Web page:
In 2007, Pure Aroma Cigars, Inc. introduced the D’Crossier Golden Blend, a five vitola line under the company’s Diplomacy Series featuring an Ecuadorian wrapper, Dominican binder and fillers from Costa Rica and the Dominican Republic.
This week, the company is expected to begin shipping the next expansion to that line, the D’Crossier Golden Blend 10 Years.
There are some bold claims as to the difference between the two cigars. For starters, the company claims 40 percent of the tobacco used in the cigar was from the 2004. Secondly, it says the cigars were aged in boxes for more than a year.
The tobacco changes as well. There’s once again an Ecuadorian wrapper, but this time using a Costa Rican binder and fillers from Costa Rica and Nicaragua.
Like the original Gold Blend line, there are five sizes.
- D’Crossier Golden Blend 10 Years Robusto (4 4/8 x 50)
- D’Crossier Golden Blend 10 Years Torpedo (6 1/2 x 54)
- D’Crossier Golden Blend 10 Years Taino (6 1/2 x 54)
- D’Crossier Golden Blend 10 Years Churchill (7 x 47)
- D’Crossier Golden Blend 10 Years Doble Corona (7 1/2 x 49)
(Image via Pure Aroma, Cigars, Inc.)
For those unfamiliar with the company, Patrick Lagreid summed up the company’s history last year:
D’Crossier may not be a household name in the cigar industry, but it is a brand that has been slowly trying to build a name for itself in recent years. The brand is the product of Miami-based Pure Aroma Cigars, Inc., a corporation that imports and distributes cigars from Costa Rica.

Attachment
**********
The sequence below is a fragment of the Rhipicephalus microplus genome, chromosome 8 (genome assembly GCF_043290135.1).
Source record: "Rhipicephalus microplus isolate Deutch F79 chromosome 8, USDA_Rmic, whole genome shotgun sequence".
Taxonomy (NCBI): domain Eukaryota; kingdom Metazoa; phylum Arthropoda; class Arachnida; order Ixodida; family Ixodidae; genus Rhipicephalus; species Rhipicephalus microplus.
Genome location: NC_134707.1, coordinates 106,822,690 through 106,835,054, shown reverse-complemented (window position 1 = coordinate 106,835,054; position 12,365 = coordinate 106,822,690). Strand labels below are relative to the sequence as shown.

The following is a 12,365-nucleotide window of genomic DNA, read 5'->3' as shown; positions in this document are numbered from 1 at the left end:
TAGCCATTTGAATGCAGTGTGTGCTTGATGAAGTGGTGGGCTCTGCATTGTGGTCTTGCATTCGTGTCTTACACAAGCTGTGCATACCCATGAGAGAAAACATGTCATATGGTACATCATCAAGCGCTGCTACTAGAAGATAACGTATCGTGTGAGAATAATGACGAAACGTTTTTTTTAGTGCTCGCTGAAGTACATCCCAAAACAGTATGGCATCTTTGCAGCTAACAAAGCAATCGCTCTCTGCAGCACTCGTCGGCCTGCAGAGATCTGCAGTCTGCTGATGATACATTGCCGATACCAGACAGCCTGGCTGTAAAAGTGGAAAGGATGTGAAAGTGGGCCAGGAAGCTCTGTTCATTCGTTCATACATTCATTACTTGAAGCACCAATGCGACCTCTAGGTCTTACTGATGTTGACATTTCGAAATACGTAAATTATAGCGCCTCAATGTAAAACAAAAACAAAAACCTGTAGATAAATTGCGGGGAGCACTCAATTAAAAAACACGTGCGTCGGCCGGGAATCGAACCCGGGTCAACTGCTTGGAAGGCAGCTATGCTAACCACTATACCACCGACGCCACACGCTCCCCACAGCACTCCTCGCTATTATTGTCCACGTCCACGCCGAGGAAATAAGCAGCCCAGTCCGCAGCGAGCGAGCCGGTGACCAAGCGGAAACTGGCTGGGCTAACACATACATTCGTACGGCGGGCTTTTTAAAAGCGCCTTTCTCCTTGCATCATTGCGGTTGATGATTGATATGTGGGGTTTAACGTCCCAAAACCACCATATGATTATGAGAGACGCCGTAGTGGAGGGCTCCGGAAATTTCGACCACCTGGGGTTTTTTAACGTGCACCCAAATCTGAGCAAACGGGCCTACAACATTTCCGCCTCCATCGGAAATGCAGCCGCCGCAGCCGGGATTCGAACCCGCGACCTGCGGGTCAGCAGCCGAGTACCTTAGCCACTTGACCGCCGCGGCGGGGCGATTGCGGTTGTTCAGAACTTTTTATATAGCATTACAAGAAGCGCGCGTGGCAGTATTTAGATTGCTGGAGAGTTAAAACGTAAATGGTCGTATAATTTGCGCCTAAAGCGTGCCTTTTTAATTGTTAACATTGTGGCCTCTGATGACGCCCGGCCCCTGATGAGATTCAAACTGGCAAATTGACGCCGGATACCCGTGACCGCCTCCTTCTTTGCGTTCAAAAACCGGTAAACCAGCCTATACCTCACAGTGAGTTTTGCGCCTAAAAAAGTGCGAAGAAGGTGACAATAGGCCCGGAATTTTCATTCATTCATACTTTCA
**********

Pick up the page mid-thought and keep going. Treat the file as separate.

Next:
Pure Aroma Cigars is headed by Isaias Santana Diaz, who describes himself as a “ordinary family man, embraced by the love and passion for premium cigars.” He was born in Havana in 1973 and quickly became enamored with cigars in his native land. After time in Sweden, he arrived in Miami in the United States in 1995 and shortly thereafter became a citizen.
Diaz’s inspiration for the D’Crossier brand traces its roots to his great-grandfather, Francisco Crossier, a French winemaker who found himself on a journey to North America looking for seeds to renew his vineyards. As Diaz puts it, “the law of unintended consequences dictated he should arrive on the beautiful island of Cuba,” and it was there that he found and became enamored with the Cuban tobacco that made its way into his smoking pipe. In his diary, which remains in Diaz’s family, he writes that “the Pinar del Río Valley is a giant humidor all by itself.”
While the Crossier patriarch intended to return to France, he became enamored with the treasures of Cuba and remained there, learning the Spanish language and way of life. He transferred his agricultural skills from grapes to tobacco, as well as expanding into sugar cane and local real estate.
Diaz’s first venture into the cigar world came when he was just 17 years old; in 1990 he found and read his great-grandfather’s diary, saying that “my heart and soul were touched and I was transformed.” He tried to roll his first cigar shortly thereafter, and after realizing how challenging the process actually is, vowed to complete his great-grandfather’s legacy by crafting a truly great cigar.
For Diaz, the D’Crossier brand “embodies excellence and is crafted using a time-honored family recipe that dates back to the 19th century. He says that “Francisco Crossier’s legacy lives on within our family and through these cigars.”
- Cigar Reviewed: D’Crossier Golden Blend 10 Years Robusto
- Country of Origin: Costa Rica
- Factory: Pure Aroma Cigars S.A.
- Wrapper: Ecuador
- Binder: Costa Rica
- Filler: Costa Rica & Nicaragua
- Size: 4 7/8 Inches
- Ring Gauge: 50
- Vitola: Robusto
- Est. Price: $10.00 (Boxes of 25, $250.00)
- Release Date: April 15, 2014
- Number of Cigars Released: n/a
- Number of Cigars Smoked For Review: 4